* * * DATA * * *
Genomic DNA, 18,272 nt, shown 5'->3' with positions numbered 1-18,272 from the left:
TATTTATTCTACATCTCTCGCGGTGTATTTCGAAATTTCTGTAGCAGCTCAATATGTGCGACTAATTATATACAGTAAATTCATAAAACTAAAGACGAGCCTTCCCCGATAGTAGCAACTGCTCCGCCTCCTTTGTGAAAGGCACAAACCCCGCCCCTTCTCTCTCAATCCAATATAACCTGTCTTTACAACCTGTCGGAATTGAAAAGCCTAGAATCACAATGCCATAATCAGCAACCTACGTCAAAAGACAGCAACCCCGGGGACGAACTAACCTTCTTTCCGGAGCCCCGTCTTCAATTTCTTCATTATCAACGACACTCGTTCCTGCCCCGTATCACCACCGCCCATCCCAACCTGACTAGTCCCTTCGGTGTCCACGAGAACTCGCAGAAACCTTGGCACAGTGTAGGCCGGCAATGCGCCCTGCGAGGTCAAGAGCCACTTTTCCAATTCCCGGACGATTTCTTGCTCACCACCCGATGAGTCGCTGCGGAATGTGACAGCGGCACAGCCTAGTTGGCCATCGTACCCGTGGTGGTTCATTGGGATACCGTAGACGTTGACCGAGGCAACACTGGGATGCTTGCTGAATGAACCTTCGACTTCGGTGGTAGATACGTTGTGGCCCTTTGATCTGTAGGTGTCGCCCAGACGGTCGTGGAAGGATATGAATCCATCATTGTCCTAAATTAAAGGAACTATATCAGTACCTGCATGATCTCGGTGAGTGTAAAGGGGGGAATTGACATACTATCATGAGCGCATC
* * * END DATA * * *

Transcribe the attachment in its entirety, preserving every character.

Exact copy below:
Genomic DNA, 18,272 nt, shown 5'->3' with positions numbered 1-18,272 from the left:
TATTTATTCTACATCTCTCGCGGTGTATTTCGAAATTTCTGTAGCAGCTCAATATGTGCGACTAATTATATACAGTAAATTCATAAAACTAAAGACGAGCCTTCCCCGATAGTAGCAACTGCTCCGCCTCCTTTGTGAAAGGCACAAACCCCGCCCCTTCTCTCTCAATCCAATATAACCTGTCTTTACAACCTGTCGGAATTGAAAAGCCTAGAATCACAATGCCATAATCAGCAACCTACGTCAAAAGACAGCAACCCCGGGGACGAACTAACCTTCTTTCCGGAGCCCCGTCTTCAATTTCTTCATTATCAACGACACTCGTTCCTGCCCCGTATCACCACCGCCCATCCCAACCTGACTAGTCCCTTCGGTGTCCACGAGAACTCGCAGAAACCTTGGCACAGTGTAGGCCGGCAATGCGCCCTGCGAGGTCAAGAGCCACTTTTCCAATTCCCGGACGATTTCTTGCTCACCACCCGATGAGTCGCTGCGGAATGTGACAGCGGCACAGCCTAGTTGGCCATCGTACCCGTGGTGGTTCATTGGGATACCGTAGACGTTGACCGAGGCAACACTGGGATGCTTGCTGAATGAACCTTCGACTTCGGTGGTAGATACGTTGTGGCCCTTTGATCTGTAGGTGTCGCCCAGACGGTCGTGGAAGGATATGAATCCATCATTGTCCTAAATTAAAGGAACTATATCAGTACCTGCATGATCTCGGTGAGTGTAAAGGGGGGAATTGACATACTATCATGAGCGCATC